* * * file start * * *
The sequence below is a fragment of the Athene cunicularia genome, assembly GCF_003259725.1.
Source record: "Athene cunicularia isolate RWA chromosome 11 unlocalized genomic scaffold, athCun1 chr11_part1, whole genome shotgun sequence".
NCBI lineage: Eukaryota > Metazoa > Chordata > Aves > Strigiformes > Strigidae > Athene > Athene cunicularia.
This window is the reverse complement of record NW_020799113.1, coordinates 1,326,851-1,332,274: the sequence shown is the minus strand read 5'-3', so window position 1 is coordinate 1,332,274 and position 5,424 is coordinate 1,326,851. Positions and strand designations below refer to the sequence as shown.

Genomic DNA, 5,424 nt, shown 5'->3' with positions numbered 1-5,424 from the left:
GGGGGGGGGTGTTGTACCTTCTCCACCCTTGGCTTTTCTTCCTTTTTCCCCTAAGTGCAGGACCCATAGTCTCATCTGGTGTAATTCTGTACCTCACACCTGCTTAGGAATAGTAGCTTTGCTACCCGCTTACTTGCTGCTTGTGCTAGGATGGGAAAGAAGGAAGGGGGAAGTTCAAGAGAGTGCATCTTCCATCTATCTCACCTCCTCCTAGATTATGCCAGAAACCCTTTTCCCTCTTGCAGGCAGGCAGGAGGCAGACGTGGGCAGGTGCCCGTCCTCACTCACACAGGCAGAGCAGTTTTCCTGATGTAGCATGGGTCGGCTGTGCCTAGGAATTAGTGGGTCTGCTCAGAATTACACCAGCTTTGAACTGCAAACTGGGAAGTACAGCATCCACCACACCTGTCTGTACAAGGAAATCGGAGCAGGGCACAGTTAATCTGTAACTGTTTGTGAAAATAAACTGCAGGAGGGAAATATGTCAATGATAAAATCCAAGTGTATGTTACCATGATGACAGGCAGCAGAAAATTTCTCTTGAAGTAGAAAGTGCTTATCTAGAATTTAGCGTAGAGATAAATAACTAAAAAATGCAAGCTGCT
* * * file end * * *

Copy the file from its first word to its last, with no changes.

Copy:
The sequence below is a fragment of the Athene cunicularia genome, assembly GCF_003259725.1.
Source record: "Athene cunicularia isolate RWA chromosome 11 unlocalized genomic scaffold, athCun1 chr11_part1, whole genome shotgun sequence".
NCBI lineage: Eukaryota > Metazoa > Chordata > Aves > Strigiformes > Strigidae > Athene > Athene cunicularia.
This window is the reverse complement of record NW_020799113.1, coordinates 1,326,851-1,332,274: the sequence shown is the minus strand read 5'-3', so window position 1 is coordinate 1,332,274 and position 5,424 is coordinate 1,326,851. Positions and strand designations below refer to the sequence as shown.

Genomic DNA, 5,424 nt, shown 5'->3' with positions numbered 1-5,424 from the left:
GGGGGGGGGTGTTGTACCTTCTCCACCCTTGGCTTTTCTTCCTTTTTCCCCTAAGTGCAGGACCCATAGTCTCATCTGGTGTAATTCTGTACCTCACACCTGCTTAGGAATAGTAGCTTTGCTACCCGCTTACTTGCTGCTTGTGCTAGGATGGGAAAGAAGGAAGGGGGAAGTTCAAGAGAGTGCATCTTCCATCTATCTCACCTCCTCCTAGATTATGCCAGAAACCCTTTTCCCTCTTGCAGGCAGGCAGGAGGCAGACGTGGGCAGGTGCCCGTCCTCACTCACACAGGCAGAGCAGTTTTCCTGATGTAGCATGGGTCGGCTGTGCCTAGGAATTAGTGGGTCTGCTCAGAATTACACCAGCTTTGAACTGCAAACTGGGAAGTACAGCATCCACCACACCTGTCTGTACAAGGAAATCGGAGCAGGGCACAGTTAATCTGTAACTGTTTGTGAAAATAAACTGCAGGAGGGAAATATGTCAATGATAAAATCCAAGTGTATGTTACCATGATGACAGGCAGCAGAAAATTTCTCTTGAAGTAGAAAGTGCTTATCTAGAATTTAGCGTAGAGATAAATAACTAAAAAATGCAAGCTGCT